How to use our Kaya identity calculator
Our Kaya identity calculator allows you to easily compute the environmental impact of a human population.
The factors of the Kaya identity vary quickly: the population keeps growing, the GDP is fairly variable, and the methods of energy production change by the day. We decided not to include a set of given values, but to leave some references where you can find useful data.
🙋 We set the default values of our calculator to the ones of the whole planet in the year 2014!
You can retrieve the value of gross domestic product per capita of a country (or the world) from. The values are in dollars and are updated fairly often. You can find the corresponding values for the population on of the world bank website. Plug these values in.
The data for the energy intensity of the GDP can be found on this page of per dollar. Insert this value in the field for "Energy intensity of the GDP".. The units are
Finally, in ., you can find the values of carbon dioxide equivalent emissions for European countries, while, on by EIA, you can find the same values for the US (you have to compute the ratio!). Plug the value in the "Energy carbon footprint" field. Note that the measurement units are in
Remember to be consistent with the measurement units!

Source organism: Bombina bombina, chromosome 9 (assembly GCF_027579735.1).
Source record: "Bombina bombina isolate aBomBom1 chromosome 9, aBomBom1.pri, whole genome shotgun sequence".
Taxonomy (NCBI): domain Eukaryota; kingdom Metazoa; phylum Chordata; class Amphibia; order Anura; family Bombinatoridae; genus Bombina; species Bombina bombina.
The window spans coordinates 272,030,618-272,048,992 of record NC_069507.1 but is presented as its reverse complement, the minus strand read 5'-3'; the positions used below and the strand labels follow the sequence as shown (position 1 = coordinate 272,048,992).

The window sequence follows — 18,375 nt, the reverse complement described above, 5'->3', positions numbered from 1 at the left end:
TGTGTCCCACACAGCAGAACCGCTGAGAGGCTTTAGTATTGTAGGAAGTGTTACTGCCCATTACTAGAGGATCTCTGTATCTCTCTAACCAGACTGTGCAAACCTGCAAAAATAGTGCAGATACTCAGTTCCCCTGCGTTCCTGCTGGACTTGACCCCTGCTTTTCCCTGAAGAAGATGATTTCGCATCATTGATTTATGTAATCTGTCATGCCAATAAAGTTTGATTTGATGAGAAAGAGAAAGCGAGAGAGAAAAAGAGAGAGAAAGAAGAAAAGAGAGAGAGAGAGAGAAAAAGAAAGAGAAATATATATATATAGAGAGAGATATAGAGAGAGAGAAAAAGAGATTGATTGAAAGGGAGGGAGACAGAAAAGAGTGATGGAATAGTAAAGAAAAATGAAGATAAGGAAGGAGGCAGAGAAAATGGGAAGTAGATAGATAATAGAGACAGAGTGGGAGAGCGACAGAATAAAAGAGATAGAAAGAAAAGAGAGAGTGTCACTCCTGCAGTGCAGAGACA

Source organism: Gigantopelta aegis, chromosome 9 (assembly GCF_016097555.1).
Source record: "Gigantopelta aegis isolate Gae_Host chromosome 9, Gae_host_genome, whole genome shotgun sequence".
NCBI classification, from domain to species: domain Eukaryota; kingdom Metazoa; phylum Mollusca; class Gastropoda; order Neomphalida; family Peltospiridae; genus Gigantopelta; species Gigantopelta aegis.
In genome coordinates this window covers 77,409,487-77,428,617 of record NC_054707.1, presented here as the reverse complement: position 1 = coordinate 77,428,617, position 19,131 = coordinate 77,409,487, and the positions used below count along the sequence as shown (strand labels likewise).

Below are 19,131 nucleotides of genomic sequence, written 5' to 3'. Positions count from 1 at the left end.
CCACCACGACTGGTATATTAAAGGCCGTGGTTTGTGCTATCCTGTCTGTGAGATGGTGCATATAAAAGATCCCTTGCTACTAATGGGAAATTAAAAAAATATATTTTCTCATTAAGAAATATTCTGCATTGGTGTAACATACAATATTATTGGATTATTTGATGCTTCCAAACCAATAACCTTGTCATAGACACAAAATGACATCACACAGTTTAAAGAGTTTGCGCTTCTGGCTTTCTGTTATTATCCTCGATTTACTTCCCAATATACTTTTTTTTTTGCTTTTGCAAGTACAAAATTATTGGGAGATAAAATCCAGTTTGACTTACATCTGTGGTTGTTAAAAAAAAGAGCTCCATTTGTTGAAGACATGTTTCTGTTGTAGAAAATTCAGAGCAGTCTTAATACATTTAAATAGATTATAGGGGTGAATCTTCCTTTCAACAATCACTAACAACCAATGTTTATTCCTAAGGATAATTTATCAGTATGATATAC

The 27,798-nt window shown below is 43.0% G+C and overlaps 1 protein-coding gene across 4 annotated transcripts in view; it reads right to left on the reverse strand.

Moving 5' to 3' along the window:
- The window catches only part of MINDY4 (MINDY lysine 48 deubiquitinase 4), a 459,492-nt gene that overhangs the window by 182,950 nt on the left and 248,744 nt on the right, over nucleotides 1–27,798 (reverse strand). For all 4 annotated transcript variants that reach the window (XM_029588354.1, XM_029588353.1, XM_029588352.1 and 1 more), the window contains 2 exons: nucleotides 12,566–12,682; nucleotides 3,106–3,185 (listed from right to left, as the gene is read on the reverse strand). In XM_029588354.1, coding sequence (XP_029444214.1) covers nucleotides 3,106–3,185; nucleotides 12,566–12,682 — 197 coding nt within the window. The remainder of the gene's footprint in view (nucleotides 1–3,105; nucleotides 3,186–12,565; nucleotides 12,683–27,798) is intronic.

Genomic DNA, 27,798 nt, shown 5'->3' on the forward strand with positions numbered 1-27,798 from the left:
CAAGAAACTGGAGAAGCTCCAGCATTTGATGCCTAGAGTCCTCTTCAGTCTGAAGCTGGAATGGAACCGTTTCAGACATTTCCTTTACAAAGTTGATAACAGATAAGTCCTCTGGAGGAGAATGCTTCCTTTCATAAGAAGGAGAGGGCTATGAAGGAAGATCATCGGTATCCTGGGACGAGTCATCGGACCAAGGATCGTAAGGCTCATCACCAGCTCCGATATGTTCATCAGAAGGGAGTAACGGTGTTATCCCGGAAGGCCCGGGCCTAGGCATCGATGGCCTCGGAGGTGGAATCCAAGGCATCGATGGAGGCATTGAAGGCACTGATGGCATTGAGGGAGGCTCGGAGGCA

Why is the Kaya identity important?
Our world is changing, and humanity is the cause. The sea level is rising, the temperature grows from year to year. Major disasters hit regularly. Something has to change if we still want to be welcome on Earth. The Kaya identity helps understand why we need to change, but doesn't give direction on how to do that. Get in touch with organizations interested in climate, think of your daily actions and reduce your impact on the planet — it will be grateful!
What is the Kaya identity?
The Kaya identity measures the human impact on Earth's environment. By multiplying a set of factors, we can quantify the carbon dioxide emissions of a population.
The Kaya identity has extensive use in modeling future climate change scenarios, due to the easy connection to parameters associated with humanity's economic development.
What is the formula of the Kaya identity?
The Kaya identity's formula is straightforward:
F = P × (G/P) × (E/G) × (F/E)
Fis the CO₂ emissions;
Pis the population;
Gis the GDP; and
Eis the energy consumption.
What are IPAT and Kaya identity?
Both the IPAT (from the initials of "impact", "population", "affluence", and "technology") and the Kaya identities are simple equations that model the projected trend of carbon dioxide emissions and human impact on the planet as functions of various parameters connected to the technological and social development of a society.
What is the energy intensity of the GDP?
The energy intensity of the GDP, one of the factors of the Kaya identity, is a measure of how efficiently a country utilizes energy. It is defined as the ratio between energy consumption and GDP.
Higher energy intensity of the GDP is associated with societies that "waste" their energy consumption without converting it efficiently into higher economic throughput.